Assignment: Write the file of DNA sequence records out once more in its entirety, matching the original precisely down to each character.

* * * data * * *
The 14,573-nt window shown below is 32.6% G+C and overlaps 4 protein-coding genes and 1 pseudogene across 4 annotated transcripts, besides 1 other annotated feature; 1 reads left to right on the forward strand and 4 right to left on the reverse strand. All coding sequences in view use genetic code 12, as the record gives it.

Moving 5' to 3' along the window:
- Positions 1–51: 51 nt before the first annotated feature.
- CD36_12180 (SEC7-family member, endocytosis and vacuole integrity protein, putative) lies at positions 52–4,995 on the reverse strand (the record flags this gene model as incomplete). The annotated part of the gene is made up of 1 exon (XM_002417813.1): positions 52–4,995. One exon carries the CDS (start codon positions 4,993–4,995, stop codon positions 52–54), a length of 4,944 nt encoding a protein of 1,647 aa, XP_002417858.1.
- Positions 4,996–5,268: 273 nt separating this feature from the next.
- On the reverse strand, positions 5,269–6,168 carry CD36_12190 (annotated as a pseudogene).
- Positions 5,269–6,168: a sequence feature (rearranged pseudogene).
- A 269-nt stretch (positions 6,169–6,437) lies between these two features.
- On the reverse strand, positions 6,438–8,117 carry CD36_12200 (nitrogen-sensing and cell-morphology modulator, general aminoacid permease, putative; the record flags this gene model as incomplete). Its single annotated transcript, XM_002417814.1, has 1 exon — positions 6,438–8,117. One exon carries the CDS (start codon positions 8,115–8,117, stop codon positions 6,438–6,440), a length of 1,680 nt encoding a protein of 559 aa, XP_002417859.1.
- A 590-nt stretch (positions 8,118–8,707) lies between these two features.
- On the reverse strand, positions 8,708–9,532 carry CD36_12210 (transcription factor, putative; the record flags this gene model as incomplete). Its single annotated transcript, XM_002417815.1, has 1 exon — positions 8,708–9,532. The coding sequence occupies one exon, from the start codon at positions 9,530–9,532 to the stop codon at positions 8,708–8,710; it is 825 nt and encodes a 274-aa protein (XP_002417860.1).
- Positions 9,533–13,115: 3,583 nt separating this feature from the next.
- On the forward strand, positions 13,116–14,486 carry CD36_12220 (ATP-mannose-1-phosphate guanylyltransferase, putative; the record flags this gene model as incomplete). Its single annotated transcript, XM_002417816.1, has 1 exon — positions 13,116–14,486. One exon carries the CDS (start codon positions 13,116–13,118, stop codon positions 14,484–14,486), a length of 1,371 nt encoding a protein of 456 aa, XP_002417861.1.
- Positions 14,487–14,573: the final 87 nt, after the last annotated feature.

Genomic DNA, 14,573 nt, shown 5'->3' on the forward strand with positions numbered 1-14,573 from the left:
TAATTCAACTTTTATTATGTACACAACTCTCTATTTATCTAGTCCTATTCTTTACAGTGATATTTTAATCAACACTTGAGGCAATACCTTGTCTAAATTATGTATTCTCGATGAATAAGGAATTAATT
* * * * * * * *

The 14,573-nt window shown below is 32.6% G+C and overlaps 4 protein-coding genes and 1 pseudogene across 4 annotated transcripts, besides 1 other annotated feature; 1 reads left to right on the forward strand and 4 right to left on the reverse strand. All coding sequences in view use genetic code 12, as the record gives it.

Moving 5' to 3' along the window:
- Positions 1–51: 51 nt before the first annotated feature.
- CD36_12180 (SEC7-family member, endocytosis and vacuole integrity protein, putative) lies at positions 52–4,995 on the reverse strand (the record flags this gene model as incomplete). The annotated part of the gene is made up of 1 exon (XM_002417813.1): positions 52–4,995. One exon carries the CDS (start codon positions 4,993–4,995, stop codon positions 52–54), a length of 4,944 nt encoding a protein of 1,647 aa, XP_002417858.1.
- Positions 4,996–5,268: 273 nt separating this feature from the next.
- On the reverse strand, positions 5,269–6,168 carry CD36_12190 (annotated as a pseudogene).
- Positions 5,269–6,168: a sequence feature (rearranged pseudogene).
- A 269-nt stretch (positions 6,169–6,437) lies between these two features.
- On the reverse strand, positions 6,438–8,117 carry CD36_12200 (nitrogen-sensing and cell-morphology modulator, general aminoacid permease, putative; the record flags this gene model as incomplete). Its single annotated transcript, XM_002417814.1, has 1 exon — positions 6,438–8,117. One exon carries the CDS (start codon positions 8,115–8,117, stop codon positions 6,438–6,440), a length of 1,680 nt encoding a protein of 559 aa, XP_002417859.1.
- A 590-nt stretch (positions 8,118–8,707) lies between these two features.
- On the reverse strand, positions 8,708–9,532 carry CD36_12210 (transcription factor, putative; the record flags this gene model as incomplete). Its single annotated transcript, XM_002417815.1, has 1 exon — positions 8,708–9,532. The coding sequence occupies one exon, from the start codon at positions 9,530–9,532 to the stop codon at positions 8,708–8,710; it is 825 nt and encodes a 274-aa protein (XP_002417860.1).
- Positions 9,533–13,115: 3,583 nt separating this feature from the next.
- On the forward strand, positions 13,116–14,486 carry CD36_12220 (ATP-mannose-1-phosphate guanylyltransferase, putative; the record flags this gene model as incomplete). Its single annotated transcript, XM_002417816.1, has 1 exon — positions 13,116–14,486. One exon carries the CDS (start codon positions 13,116–13,118, stop codon positions 14,484–14,486), a length of 1,371 nt encoding a protein of 456 aa, XP_002417861.1.
- Positions 14,487–14,573: the final 87 nt, after the last annotated feature.

Genomic DNA, 14,573 nt, shown 5'->3' on the forward strand with positions numbered 1-14,573 from the left:
TAATTCAACTTTTATTATGTACACAACTCTCTATTTATCTAGTCCTATTCTTTACAGTGATATTTTAATCAACACTTGAGGCAATACCTTGTCTAAATTATGTATTCTCGATGAATAAGGAATTAATT